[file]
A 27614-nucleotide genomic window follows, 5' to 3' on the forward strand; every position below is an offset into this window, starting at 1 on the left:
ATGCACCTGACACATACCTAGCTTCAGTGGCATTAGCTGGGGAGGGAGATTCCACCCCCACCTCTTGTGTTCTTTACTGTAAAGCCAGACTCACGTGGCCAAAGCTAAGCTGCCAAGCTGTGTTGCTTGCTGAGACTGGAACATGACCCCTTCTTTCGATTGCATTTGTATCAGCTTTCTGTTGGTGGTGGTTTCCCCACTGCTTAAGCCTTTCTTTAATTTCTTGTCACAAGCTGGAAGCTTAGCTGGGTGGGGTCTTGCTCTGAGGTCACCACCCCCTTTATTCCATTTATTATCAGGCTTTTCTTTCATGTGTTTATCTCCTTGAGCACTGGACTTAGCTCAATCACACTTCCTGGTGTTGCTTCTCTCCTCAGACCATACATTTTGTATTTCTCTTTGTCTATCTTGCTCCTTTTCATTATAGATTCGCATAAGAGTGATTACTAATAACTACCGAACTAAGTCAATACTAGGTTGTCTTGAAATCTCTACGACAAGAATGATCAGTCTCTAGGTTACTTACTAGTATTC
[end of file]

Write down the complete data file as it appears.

A 27614-nucleotide genomic window follows, 5' to 3' on the forward strand; every position below is an offset into this window, starting at 1 on the left:
ATGCACCTGACACATACCTAGCTTCAGTGGCATTAGCTGGGGAGGGAGATTCCACCCCCACCTCTTGTGTTCTTTACTGTAAAGCCAGACTCACGTGGCCAAAGCTAAGCTGCCAAGCTGTGTTGCTTGCTGAGACTGGAACATGACCCCTTCTTTCGATTGCATTTGTATCAGCTTTCTGTTGGTGGTGGTTTCCCCACTGCTTAAGCCTTTCTTTAATTTCTTGTCACAAGCTGGAAGCTTAGCTGGGTGGGGTCTTGCTCTGAGGTCACCACCCCCTTTATTCCATTTATTATCAGGCTTTTCTTTCATGTGTTTATCTCCTTGAGCACTGGACTTAGCTCAATCACACTTCCTGGTGTTGCTTCTCTCCTCAGACCATACATTTTGTATTTCTCTTTGTCTATCTTGCTCCTTTTCATTATAGATTCGCATAAGAGTGATTACTAATAACTACCGAACTAAGTCAATACTAGGTTGTCTTGAAATCTCTACGACAAGAATGATCAGTCTCTAGGTTACTTACTAGTATTC